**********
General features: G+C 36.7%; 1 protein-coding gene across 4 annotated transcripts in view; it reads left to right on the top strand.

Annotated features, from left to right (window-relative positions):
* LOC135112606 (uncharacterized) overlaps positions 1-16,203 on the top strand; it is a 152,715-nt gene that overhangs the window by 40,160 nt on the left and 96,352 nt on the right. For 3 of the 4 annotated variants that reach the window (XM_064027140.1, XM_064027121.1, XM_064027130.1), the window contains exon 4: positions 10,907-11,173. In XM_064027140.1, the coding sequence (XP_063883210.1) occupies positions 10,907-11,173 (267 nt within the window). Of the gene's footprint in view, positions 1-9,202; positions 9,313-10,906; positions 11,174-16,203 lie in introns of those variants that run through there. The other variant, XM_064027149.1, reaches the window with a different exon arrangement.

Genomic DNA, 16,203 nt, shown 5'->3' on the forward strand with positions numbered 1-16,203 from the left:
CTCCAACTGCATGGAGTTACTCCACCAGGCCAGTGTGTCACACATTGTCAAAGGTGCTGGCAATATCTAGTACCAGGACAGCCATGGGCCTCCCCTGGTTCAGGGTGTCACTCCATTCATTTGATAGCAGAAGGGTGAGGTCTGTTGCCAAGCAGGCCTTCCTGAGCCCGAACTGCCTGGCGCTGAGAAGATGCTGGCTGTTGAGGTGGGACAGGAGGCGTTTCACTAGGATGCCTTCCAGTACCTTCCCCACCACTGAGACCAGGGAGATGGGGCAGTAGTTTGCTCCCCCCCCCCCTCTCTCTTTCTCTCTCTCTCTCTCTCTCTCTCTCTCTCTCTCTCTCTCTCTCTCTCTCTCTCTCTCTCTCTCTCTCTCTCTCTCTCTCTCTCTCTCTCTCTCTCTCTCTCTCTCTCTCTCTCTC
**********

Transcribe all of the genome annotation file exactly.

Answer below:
General features: G+C 36.7%; 1 protein-coding gene across 4 annotated transcripts in view; it reads left to right on the top strand.

Annotated features, from left to right (window-relative positions):
* LOC135112606 (uncharacterized) overlaps positions 1-16,203 on the top strand; it is a 152,715-nt gene that overhangs the window by 40,160 nt on the left and 96,352 nt on the right. For 3 of the 4 annotated variants that reach the window (XM_064027140.1, XM_064027121.1, XM_064027130.1), the window contains exon 4: positions 10,907-11,173. In XM_064027140.1, the coding sequence (XP_063883210.1) occupies positions 10,907-11,173 (267 nt within the window). Of the gene's footprint in view, positions 1-9,202; positions 9,313-10,906; positions 11,174-16,203 lie in introns of those variants that run through there. The other variant, XM_064027149.1, reaches the window with a different exon arrangement.

Genomic DNA, 16,203 nt, shown 5'->3' on the forward strand with positions numbered 1-16,203 from the left:
CTCCAACTGCATGGAGTTACTCCACCAGGCCAGTGTGTCACACATTGTCAAAGGTGCTGGCAATATCTAGTACCAGGACAGCCATGGGCCTCCCCTGGTTCAGGGTGTCACTCCATTCATTTGATAGCAGAAGGGTGAGGTCTGTTGCCAAGCAGGCCTTCCTGAGCCCGAACTGCCTGGCGCTGAGAAGATGCTGGCTGTTGAGGTGGGACAGGAGGCGTTTCACTAGGATGCCTTCCAGTACCTTCCCCACCACTGAGACCAGGGAGATGGGGCAGTAGTTTGCTCCCCCCCCCCCTCTCTCTTTCTCTCTCTCTCTCTCTCTCTCTCTCTCTCTCTCTCTCTCTCTCTCTCTCTCTCTCTCTCTCTCTCTCTCTCTCTCTCTCTCTCTCTCTCTCTCTCTCTCTCTCTCTCTCTCTCTC